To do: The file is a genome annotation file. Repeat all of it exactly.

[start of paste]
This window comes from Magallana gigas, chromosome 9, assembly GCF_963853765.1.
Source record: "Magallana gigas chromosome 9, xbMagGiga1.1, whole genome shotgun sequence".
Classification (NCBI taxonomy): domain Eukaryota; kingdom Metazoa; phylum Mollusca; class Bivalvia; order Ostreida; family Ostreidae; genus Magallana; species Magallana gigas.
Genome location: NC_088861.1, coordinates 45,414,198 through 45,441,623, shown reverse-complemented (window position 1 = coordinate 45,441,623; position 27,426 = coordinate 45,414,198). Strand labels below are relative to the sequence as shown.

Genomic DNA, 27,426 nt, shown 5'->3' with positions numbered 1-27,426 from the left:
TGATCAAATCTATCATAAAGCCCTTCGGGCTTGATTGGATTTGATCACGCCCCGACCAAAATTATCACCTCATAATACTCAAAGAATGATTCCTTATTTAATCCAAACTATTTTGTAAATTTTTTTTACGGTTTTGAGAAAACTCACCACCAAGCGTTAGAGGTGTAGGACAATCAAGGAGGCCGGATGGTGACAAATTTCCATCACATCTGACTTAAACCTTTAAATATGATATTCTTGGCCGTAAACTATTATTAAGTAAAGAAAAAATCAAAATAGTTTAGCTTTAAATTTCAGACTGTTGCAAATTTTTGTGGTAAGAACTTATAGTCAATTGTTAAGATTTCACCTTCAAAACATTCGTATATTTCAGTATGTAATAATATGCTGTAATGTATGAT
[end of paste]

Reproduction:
This window comes from Magallana gigas, chromosome 9, assembly GCF_963853765.1.
Source record: "Magallana gigas chromosome 9, xbMagGiga1.1, whole genome shotgun sequence".
Classification (NCBI taxonomy): domain Eukaryota; kingdom Metazoa; phylum Mollusca; class Bivalvia; order Ostreida; family Ostreidae; genus Magallana; species Magallana gigas.
Genome location: NC_088861.1, coordinates 45,414,198 through 45,441,623, shown reverse-complemented (window position 1 = coordinate 45,441,623; position 27,426 = coordinate 45,414,198). Strand labels below are relative to the sequence as shown.

Genomic DNA, 27,426 nt, shown 5'->3' with positions numbered 1-27,426 from the left:
TGATCAAATCTATCATAAAGCCCTTCGGGCTTGATTGGATTTGATCACGCCCCGACCAAAATTATCACCTCATAATACTCAAAGAATGATTCCTTATTTAATCCAAACTATTTTGTAAATTTTTTTTACGGTTTTGAGAAAACTCACCACCAAGCGTTAGAGGTGTAGGACAATCAAGGAGGCCGGATGGTGACAAATTTCCATCACATCTGACTTAAACCTTTAAATATGATATTCTTGGCCGTAAACTATTATTAAGTAAAGAAAAAATCAAAATAGTTTAGCTTTAAATTTCAGACTGTTGCAAATTTTTGTGGTAAGAACTTATAGTCAATTGTTAAGATTTCACCTTCAAAACATTCGTATATTTCAGTATGTAATAATATGCTGTAATGTATGAT